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Urolithiasis in Pregnancy: Current Diagnosis, Treatment, and Pregnancy Complications

Cormier, Clint M. MD*; Canzoneri, Bernard J. MD; Lewis, David F. MD; Briery, Christian MD§; Knoepp, Leise MD; Mailhes, John B. PhD

Obstetrical & Gynecological Survey: November 2006 - Volume 61 - Issue 11 - p 733-741
doi: 10.1097/01.ogx.0000243773.05916.7a
CME Program: CATEGORY 1 CME REVIEW ARTICLES 31, 32, AND 33: CME REVIEW ARTICLE 32
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CME

Urolithiasis complicates up to one in every 200 pregnancies; consequently, the practicing obstetrician should be aware of the symptoms of urolithiasis, the diagnostic procedures available for its diagnosis, and their associated risks. These include ultrasound, urography, and magnetic resonance imaging. Diagnosis of urolithiasis during pregnancy can be a challenge as a result of the normal physiological changes of pregnancy. Conservative management is the first-line treatment for noncomplicated urolithiasis in pregnancy. If spontaneous passage of the stone does not occur or if complications develop, urologic consultation should be obtained. Several obstetric complications have been associated with urolithiasis, including preterm labor and preterm premature rupture of membranes, although the reported rates of these complications in association with urolithiasis vary widely and overlap normal background rates. Given that urolithiasis will be encountered by most obstetricians, and that obstetricians are often on the front line of management for this condition, an appreciation of current diagnostic modalities, treatment protocols, and associated potential obstetric complications is warranted.

Target Audience: Obstetricians & Gynecologists, Family Physicians

Learning Objectives: After completion of this article, the reader should be able to recall that urolithiasis is common in pregnancy, state that there are a variety of diagnostic procedures, summarize that conservative treatment is usually successful, and explain that complications of pregnancy usually occur when there is failure of conservative treatment.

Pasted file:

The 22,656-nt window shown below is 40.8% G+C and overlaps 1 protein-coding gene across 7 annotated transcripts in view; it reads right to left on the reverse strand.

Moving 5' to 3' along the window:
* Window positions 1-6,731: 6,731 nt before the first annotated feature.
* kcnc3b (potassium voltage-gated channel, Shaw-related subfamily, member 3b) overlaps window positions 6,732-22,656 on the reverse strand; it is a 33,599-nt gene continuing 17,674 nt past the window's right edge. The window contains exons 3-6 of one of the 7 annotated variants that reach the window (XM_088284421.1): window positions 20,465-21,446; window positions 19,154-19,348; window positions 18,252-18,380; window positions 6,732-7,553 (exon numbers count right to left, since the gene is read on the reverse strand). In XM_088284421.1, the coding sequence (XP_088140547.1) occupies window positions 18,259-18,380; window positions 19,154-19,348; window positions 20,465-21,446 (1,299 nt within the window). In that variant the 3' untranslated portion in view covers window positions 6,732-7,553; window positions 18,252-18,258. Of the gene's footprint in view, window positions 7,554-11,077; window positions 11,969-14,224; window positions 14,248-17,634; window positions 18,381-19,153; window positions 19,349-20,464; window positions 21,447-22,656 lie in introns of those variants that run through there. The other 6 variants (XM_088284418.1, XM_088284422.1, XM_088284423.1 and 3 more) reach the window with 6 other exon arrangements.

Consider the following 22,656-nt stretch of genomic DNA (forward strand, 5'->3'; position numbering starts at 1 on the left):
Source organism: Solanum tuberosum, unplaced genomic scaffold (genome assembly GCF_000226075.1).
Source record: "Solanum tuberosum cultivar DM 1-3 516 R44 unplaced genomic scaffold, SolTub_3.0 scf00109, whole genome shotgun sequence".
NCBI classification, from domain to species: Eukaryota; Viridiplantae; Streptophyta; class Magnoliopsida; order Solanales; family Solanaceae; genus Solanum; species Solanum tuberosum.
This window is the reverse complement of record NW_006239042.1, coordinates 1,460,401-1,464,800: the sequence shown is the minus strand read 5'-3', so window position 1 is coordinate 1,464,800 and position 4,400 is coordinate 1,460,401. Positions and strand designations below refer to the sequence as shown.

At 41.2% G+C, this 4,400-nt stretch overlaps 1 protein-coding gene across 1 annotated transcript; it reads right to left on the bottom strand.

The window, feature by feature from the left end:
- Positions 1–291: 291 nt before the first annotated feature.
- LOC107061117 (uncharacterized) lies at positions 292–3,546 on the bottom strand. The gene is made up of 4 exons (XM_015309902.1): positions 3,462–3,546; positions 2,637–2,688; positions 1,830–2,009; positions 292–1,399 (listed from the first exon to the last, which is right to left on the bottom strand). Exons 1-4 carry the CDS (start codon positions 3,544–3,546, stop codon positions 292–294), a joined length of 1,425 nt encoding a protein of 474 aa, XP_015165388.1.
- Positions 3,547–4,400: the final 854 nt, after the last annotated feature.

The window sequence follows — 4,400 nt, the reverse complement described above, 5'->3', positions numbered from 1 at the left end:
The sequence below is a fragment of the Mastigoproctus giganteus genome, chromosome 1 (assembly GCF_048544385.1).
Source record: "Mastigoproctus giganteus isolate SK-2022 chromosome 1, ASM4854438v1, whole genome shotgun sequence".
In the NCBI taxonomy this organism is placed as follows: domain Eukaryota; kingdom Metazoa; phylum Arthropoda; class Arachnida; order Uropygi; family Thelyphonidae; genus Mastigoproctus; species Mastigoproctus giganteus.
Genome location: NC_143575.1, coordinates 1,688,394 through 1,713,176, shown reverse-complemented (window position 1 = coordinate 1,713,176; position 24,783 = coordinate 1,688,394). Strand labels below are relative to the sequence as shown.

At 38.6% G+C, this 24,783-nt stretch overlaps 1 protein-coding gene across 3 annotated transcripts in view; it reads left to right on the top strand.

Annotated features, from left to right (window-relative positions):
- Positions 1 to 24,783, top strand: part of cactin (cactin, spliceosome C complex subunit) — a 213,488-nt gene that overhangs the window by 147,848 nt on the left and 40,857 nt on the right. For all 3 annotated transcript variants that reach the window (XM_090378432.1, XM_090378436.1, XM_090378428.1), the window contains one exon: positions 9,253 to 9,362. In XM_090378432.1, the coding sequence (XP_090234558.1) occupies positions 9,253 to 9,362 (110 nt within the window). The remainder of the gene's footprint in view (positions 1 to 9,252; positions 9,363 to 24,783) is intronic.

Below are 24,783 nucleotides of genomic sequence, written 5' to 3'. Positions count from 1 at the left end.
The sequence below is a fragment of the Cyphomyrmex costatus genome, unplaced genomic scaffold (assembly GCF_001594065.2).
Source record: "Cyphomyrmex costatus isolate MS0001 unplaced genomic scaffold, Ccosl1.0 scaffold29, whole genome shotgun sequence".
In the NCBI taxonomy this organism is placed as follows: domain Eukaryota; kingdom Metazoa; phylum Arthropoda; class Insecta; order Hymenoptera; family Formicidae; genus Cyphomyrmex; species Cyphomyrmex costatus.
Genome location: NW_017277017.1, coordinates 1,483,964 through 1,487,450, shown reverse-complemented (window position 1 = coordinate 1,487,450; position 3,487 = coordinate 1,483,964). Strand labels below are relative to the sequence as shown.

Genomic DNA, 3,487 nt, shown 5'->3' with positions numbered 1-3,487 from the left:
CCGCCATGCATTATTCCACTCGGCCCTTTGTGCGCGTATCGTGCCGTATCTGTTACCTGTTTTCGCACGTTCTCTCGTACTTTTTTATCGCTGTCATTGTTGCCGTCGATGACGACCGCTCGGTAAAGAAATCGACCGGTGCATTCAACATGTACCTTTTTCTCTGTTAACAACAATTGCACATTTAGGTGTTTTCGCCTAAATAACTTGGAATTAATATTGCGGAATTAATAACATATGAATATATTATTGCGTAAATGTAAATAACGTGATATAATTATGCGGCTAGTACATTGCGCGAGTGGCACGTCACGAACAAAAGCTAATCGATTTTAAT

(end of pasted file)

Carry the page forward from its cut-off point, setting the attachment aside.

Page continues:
*Clinical Instructor, †Assistant Professor, ‡Professor and Chairman, ¶Resident, and ∥Professor, Louisiana State University Health Sciences Center, Shreveport, Louisiana; and §Assistant Professor, University of Mississippi Medical Center, Jackson, Mississippi

Chief Editor’s Note: This article is part of a series of continuing education activities in this Journal through which a total of 36 AMA/PRA category 1 credits™ can be earned in 2006. Instructions for how CME credits can be earned appear on the last page of the Table of Contents.

The authors have disclosed that they have no financial relationships with or interests in any commercial companies pertaining to this educational activity.

Lippincott Continuing Medical Education Institute, Inc. has identified and resolved all faculty conflicts of interest regarding this educational activity.

Reprint requests to: David F. Lewis, MD, Professor and Chairman, Department of Obstetrics and Gynecology, Louisiana State University Health Sciences Center, P.O. Box 33932, Shreveport, LA 71130-3932. E-mail: DLewi1@Lsuhsc.edu.

© 2006 Lippincott Williams & Wilkins, Inc.